If you Google The Uffizi Gallery you won’t find the museum at the top of the page. Instead, you’ll find two pages of tour guide ads and info on how to purchase tickets. Let the poor SEO be a warning to you…getting into The Uffizi isn’t for the fainthearted.
If you refuse to pay a premium to a tour guide and figure out how to purchase advance tickets online, you still have to go stand in a very long line to pick up your reserved ticket. Apparently, we’re still living in the Renaissance when it comes to ticket automation here.
I was willing to do a lot to go see Botticelli’s Birth of Venus in person. In my quest to buy advance tickets for John and me, along with Trevor and Eleanor who are visiting us, I gave up on the online approach or calling ahead and opted to stand in line — first the wrong line and then the right one at the Academia. At least this way, I figured, I would forego long waiting lines to get in.
But when we showed up at The Uffizi today for our 1 p.m. reservation, I was disheartened to face yet another very long line.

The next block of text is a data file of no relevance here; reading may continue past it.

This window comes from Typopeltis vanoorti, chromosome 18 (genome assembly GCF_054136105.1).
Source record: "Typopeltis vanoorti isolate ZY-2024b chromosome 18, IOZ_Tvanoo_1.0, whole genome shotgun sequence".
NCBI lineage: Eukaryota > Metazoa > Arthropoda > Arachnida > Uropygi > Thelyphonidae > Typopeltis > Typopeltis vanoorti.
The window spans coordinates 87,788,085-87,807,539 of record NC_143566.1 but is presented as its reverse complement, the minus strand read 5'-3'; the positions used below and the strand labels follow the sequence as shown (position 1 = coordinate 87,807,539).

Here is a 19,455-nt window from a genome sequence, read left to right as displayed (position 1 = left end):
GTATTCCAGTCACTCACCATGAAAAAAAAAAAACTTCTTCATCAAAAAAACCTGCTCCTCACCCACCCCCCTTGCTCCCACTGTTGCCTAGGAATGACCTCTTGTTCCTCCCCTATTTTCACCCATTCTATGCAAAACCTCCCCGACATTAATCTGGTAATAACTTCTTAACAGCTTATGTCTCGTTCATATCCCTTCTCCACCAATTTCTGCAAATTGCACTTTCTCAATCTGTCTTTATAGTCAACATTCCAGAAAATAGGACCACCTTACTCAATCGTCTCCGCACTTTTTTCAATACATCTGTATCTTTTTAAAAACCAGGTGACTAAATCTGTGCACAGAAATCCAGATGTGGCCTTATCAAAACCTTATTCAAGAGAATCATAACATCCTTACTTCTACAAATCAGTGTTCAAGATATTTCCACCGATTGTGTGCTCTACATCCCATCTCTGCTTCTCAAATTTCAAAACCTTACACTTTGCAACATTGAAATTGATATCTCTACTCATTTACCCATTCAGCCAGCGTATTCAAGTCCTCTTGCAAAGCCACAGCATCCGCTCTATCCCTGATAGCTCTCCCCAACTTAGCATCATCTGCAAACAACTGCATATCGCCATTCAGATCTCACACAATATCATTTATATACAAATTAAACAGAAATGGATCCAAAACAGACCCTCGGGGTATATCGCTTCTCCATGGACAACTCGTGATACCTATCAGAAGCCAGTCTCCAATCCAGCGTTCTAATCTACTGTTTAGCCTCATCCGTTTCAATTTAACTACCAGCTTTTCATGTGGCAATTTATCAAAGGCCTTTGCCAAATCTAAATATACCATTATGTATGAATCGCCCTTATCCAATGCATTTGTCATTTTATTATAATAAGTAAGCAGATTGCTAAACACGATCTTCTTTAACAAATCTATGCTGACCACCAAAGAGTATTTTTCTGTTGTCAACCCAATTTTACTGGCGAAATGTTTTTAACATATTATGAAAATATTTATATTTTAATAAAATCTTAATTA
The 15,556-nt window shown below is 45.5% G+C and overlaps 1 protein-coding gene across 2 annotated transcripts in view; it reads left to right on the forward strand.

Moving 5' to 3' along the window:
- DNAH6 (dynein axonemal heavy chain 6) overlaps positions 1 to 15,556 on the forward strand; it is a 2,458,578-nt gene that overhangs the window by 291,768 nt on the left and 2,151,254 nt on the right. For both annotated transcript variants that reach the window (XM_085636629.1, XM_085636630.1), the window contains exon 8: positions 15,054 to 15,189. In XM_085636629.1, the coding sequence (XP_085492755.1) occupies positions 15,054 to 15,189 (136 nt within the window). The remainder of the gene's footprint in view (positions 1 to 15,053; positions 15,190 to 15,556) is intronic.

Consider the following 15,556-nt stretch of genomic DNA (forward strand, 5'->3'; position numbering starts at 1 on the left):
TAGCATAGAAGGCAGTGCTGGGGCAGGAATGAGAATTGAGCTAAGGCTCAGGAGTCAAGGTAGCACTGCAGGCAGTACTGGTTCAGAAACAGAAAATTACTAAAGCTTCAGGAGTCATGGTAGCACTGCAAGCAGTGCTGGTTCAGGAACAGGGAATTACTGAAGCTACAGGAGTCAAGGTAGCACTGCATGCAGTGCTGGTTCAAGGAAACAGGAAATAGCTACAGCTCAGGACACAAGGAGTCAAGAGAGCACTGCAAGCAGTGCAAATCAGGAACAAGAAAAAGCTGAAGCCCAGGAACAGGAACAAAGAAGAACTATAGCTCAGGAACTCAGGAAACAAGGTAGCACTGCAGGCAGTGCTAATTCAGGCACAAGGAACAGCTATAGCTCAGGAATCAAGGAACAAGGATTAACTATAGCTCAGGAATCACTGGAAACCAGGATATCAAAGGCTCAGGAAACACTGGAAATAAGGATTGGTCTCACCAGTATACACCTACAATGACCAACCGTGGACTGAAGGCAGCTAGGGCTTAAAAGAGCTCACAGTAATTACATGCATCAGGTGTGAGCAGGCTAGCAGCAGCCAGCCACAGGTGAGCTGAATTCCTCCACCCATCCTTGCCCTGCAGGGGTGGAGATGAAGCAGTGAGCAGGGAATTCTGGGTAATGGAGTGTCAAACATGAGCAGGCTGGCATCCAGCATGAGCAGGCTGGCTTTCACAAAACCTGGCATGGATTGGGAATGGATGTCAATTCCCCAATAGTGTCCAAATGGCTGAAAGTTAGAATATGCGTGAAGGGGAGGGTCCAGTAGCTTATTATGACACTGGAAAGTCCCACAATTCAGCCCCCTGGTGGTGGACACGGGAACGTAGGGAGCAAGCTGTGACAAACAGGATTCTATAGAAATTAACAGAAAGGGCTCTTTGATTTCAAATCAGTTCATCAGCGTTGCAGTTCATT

An inquiry at the entrance door resulted in a guard telling us to go to the end of the line — despite our reserved time slot. Why have a reservation? Then as we’re standing in line, a crazy thing happens. People from various points in the line get out of it and move to the entrance packed with people standing at the beginning of the same line. But now, rather than sending you to the back of the line, the guards magically let you move ahead of the others standing in line. If not for an Italian couple who spoke English standing behind us who knew this was the process, we would still be in line. Zero organization or logic for getting into the Uffizi.
Once in, you stand in another line to get through security. People are everywhere and signage is scarce. If you fail to see the signs for audio guides or if you haven’t purchased a book and done your homework beforehand, you are doomed to wander aimlessly while scanning tiny placards at the bottom of each piece which tell you the artist and the title of the piece and little else. Oh yea, you’ll have to ask for a map of the place…none is offered as you stand in a third line to have your ticket stub extracted.
In short, if you’re not an aficionado, art student or haven’t done a ton of reading prior to entering — the Uffizi fizzles.